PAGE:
Changes in the status of wildlife species at risk

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Wildlife species are essential to the integrity of ecosystems. However, some wildlife species are at risk of disappearing from Canada. Wildlife species that are thought to be at risk are periodically assessed. Changes in status over time may help determine whether conditions for these wildlife species are improving.

Results

Key results

Of the 479 wildlife species that have been reassessed and for which sufficient data are available to determine if there has been a change in status:

  • 81 wildlife species (17%) are now in a higher risk category
  • 86 wildlife species (18%) are now in a lower risk category
  • 312 wildlife species (65%) show no change in status

Changes in risk of disappearance of wildlife species from Canada, April 2018

Changes in risk of disappearance of wildlife species from Canada, April 2018 (see data table for the long description)
Data table for the long description
Changes in risk of disappearance of wildlife species from Canada, April 2018
Wildlife species group Higher risk
(number of species)
No change
(number of species)
Lower risk
(number of species)
Amphibians 3 13 1
Arthropods 4 18 2
Birds 13 53 14
Fishes (freshwater) 11 45 10
Fishes (marine) 5 9 6
Lichens 1 6 2
Mammals (marine) 5
21 3
Mammals (terrestrial) 4
26 7
Molluscs 2 17 6
Mosses 0 11 3
Reptiles 7
23 4
Vascular plants 26 70 28
Total 81 312 86

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How this indicator was calculated

Note: In this analysis, wildlife species refers to a species, subspecies or a genetically or geographically distinct population. Wildlife species disappearance may refer to extinction or extirpation (an extirpated species no longer occurs in the wild in Canada).
Source: Committee on the Status of Endangered Wildlife in Canada, April 2018.

More information

To prevent the disappearance of wildlife species at risk from Canada, monitoring and sometimes conservation actions are required. The Committee on the Status of Endangered Wildlife in Canada (COSEWIC) assesses wildlife species that may be at risk and places them in a risk category. If conservation actions are effective, the risk level will decrease over time. Nonetheless, depending on the life cycle of the species and the condition of its habitat, recovery may take many decades. In addition, some wildlife species are naturally rare in Canada, and these species are expected to remain at some level of risk.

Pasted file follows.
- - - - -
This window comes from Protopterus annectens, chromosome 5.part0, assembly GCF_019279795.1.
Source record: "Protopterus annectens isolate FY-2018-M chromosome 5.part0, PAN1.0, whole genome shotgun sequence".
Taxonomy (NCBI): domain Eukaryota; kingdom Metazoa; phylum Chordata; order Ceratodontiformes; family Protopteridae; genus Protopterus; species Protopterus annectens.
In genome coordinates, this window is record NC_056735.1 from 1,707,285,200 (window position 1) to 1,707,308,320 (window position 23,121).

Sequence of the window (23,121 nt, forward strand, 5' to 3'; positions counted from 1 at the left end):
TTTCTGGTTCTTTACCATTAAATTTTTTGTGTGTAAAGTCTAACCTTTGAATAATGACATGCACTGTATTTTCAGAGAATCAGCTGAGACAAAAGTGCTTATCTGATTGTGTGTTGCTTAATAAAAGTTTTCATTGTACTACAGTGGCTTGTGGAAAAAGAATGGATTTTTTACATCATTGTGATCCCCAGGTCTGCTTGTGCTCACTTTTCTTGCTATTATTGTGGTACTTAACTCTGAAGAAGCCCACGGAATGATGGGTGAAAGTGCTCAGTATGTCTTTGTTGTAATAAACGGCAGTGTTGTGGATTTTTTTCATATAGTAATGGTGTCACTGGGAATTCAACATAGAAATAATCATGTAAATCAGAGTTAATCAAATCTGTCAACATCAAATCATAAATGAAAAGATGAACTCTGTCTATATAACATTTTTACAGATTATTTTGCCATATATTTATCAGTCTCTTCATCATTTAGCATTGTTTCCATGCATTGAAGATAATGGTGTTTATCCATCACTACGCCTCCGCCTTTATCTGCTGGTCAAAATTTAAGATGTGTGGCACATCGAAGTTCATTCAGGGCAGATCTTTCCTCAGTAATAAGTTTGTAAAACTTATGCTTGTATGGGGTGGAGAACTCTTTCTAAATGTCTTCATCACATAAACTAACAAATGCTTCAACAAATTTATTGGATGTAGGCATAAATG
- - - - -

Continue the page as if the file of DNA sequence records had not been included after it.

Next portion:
Changes in risk level can be a result of improved information rather than actual changes in the condition of the wildlife species. This is more likely to occur for wildlife species that have improved in status than for wildlife species that have declined.Footnote 1

Most wildlife species remain in the same category when they are reassessed. The changes that are observed most often occur between neighbouring categories.

There was very little change in categories when looking at endangered status (a wildlife species facing imminent extirpation or extinction). Of the 15 wildlife species in the endangered status category in the previous assessment that were recently reassessed (November 2017 and April 2018):

  • the majority (12 wildlife species or 80%) remained in the endangered status category
  • 3 wildlife species changed to a lower risk category and were no longer categorized as endangered

In addition, 4 wildlife species that were from a lower risk category in the previous assessment were designated endangered in their most recent assessment.

Recent changes in the status of wildlife species at risk[A]
  Extinct, latest assessment
(number of species)
Extirpated, latest assessment
(number of species)
Endangered, latest assessment
(number of species)
Threatened, latest assessment
(number of species)
Special concern, latest assessment
(number of species)
Not at risk, latest assessment
(number of species)
Total, previous assessment
(number of species)
Extinct, previous assessment 12 0 0 0 0 0 12
Extirpated, previous assessment 0
18 0
0 0 0 18
Endangered, previous assessment 0 0 181 2 1 0 184
Threatened, previous assessment 0 0 3 99 2 0 104
Special concern, previous assessment 0 0 1 0 120 1 122
Not at risk, previous assessment 0 0 0 0 0 39
39
Total latest assessment 12 18 185 101 123 40 479

Download data file (Excel/CSV; 1.22 kB)

Note: [A] This detailed view highlights changes that could be due to improved information rather than actual changes in the condition of the wildlife species. The assessments are from various years up to April 2018.
Source: Committee on the Status of Endangered Wildlife in Canada, April 2018.  

About the indicator

About the indicator

What the indicator measures

The Changes in the status of wildlife species at risk indicator reports on changes in wildlife species designations for wildlife species assessed by the Committee on the Status of Endangered Wildlife in Canada (COSEWIC). The committee is composed of independent experts who determine the national status of Canadian wildlife species, subspecies, varieties or other designatable units that are suspected of being at risk of extinction or extirpation.